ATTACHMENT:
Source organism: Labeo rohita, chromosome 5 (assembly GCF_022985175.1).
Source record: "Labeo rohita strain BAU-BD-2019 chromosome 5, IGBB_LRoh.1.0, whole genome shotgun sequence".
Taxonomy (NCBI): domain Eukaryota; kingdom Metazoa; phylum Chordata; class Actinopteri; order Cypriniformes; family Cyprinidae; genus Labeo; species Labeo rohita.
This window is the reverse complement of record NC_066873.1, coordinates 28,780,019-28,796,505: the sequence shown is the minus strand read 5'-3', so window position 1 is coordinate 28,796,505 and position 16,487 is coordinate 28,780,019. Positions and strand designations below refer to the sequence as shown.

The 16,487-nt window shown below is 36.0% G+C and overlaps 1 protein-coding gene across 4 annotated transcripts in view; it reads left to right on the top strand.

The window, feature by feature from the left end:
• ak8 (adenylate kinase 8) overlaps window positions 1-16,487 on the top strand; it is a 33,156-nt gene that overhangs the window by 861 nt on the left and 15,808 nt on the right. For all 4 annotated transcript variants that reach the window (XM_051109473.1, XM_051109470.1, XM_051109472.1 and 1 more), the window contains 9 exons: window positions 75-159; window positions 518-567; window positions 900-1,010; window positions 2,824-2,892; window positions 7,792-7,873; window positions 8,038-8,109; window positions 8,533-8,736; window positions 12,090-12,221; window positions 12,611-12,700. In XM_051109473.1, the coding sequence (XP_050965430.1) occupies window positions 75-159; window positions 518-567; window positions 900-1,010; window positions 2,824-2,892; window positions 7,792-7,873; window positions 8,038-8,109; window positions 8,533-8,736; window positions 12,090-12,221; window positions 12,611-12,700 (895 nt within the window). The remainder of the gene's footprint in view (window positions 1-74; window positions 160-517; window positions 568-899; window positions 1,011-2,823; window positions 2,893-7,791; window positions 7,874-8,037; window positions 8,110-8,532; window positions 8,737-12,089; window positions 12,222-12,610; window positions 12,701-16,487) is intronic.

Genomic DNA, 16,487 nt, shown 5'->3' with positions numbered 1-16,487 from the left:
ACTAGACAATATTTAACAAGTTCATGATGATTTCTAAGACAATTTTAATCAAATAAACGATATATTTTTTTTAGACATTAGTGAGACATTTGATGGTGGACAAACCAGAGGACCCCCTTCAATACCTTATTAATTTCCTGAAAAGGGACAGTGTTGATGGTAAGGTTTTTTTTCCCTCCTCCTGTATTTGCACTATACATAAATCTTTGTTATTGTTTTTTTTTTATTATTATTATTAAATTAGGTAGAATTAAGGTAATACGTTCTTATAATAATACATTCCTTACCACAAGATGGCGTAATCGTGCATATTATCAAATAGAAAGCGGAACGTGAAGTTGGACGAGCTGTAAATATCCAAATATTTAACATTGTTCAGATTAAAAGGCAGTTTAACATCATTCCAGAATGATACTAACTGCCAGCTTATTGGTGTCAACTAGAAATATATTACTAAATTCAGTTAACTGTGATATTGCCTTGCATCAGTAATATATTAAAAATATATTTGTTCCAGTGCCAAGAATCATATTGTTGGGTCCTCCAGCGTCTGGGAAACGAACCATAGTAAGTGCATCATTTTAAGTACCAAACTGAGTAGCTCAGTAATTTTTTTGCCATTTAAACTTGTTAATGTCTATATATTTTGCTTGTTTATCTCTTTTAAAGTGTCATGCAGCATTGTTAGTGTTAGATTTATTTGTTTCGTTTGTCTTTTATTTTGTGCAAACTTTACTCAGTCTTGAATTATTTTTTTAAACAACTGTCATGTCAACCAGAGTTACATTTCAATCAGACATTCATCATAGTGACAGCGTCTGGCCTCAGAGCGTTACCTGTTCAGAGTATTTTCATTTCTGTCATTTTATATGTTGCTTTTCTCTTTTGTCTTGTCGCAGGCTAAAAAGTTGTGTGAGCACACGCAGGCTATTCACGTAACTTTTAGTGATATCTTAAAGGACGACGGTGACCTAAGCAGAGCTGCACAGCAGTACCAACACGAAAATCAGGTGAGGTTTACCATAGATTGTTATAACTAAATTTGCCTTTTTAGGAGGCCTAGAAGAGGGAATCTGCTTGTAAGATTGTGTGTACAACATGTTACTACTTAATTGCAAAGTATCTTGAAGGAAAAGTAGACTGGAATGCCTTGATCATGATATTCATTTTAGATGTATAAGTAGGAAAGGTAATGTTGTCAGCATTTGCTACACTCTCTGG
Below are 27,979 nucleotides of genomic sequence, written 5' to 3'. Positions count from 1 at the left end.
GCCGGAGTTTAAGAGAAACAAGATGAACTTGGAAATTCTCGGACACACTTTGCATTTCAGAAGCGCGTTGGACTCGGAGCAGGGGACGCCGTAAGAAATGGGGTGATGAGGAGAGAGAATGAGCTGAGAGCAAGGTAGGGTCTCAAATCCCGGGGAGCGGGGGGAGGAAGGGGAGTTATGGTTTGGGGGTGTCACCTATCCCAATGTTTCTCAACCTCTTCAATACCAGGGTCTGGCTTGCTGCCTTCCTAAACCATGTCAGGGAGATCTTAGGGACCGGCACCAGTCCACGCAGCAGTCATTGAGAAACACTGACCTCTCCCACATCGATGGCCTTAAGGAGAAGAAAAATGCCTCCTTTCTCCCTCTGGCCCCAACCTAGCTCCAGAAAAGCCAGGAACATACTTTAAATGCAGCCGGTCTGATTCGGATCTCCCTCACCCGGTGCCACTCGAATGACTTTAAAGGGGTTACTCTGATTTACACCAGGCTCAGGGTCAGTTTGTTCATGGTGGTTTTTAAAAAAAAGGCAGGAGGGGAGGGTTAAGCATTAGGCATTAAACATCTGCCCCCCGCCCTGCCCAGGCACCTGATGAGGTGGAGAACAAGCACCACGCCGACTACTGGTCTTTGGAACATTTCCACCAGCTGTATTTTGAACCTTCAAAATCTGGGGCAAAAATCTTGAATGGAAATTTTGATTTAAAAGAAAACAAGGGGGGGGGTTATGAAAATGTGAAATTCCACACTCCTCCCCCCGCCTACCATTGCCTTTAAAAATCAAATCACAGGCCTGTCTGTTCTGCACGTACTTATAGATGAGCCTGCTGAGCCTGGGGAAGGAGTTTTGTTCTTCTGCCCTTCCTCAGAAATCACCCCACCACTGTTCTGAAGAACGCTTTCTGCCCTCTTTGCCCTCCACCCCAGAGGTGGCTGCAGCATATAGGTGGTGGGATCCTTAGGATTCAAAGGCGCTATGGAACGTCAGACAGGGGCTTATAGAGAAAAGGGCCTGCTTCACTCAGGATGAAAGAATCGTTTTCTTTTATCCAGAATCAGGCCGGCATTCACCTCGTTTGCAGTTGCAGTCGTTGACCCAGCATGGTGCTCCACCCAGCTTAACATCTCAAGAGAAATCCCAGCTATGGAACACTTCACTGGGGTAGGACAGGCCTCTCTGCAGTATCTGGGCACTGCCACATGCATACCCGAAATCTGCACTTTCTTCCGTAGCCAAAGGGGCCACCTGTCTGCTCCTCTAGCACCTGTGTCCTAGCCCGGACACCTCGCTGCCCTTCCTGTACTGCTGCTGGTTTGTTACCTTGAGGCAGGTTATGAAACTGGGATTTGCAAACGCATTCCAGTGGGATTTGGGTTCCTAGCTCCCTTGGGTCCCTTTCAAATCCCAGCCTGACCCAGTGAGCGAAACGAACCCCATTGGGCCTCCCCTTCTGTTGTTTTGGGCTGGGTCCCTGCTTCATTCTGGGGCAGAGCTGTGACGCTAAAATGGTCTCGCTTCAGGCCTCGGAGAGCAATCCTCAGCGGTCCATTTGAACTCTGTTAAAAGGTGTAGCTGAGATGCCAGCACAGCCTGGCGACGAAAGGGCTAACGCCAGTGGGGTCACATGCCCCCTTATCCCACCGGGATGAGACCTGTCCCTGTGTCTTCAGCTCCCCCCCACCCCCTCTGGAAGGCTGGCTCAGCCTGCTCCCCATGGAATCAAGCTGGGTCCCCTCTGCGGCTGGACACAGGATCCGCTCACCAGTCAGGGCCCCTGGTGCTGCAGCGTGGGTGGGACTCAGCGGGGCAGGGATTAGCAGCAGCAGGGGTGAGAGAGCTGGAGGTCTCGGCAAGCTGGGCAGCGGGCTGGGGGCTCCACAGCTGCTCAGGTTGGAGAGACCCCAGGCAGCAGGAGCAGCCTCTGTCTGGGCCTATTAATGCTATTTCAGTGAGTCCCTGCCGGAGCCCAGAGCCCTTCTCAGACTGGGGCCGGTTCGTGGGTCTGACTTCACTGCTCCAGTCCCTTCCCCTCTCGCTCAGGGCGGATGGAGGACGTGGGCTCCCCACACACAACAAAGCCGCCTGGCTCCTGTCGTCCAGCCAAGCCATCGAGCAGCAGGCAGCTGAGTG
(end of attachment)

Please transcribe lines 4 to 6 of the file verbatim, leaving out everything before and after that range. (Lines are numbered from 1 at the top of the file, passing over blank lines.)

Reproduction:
This window is the reverse complement of record NC_066873.1, coordinates 28,780,019-28,796,505: the sequence shown is the minus strand read 5'-3', so window position 1 is coordinate 28,796,505 and position 16,487 is coordinate 28,780,019. Positions and strand designations below refer to the sequence as shown.

The 16,487-nt window shown below is 36.0% G+C and overlaps 1 protein-coding gene across 4 annotated transcripts in view; it reads left to right on the top strand.

The window, feature by feature from the left end: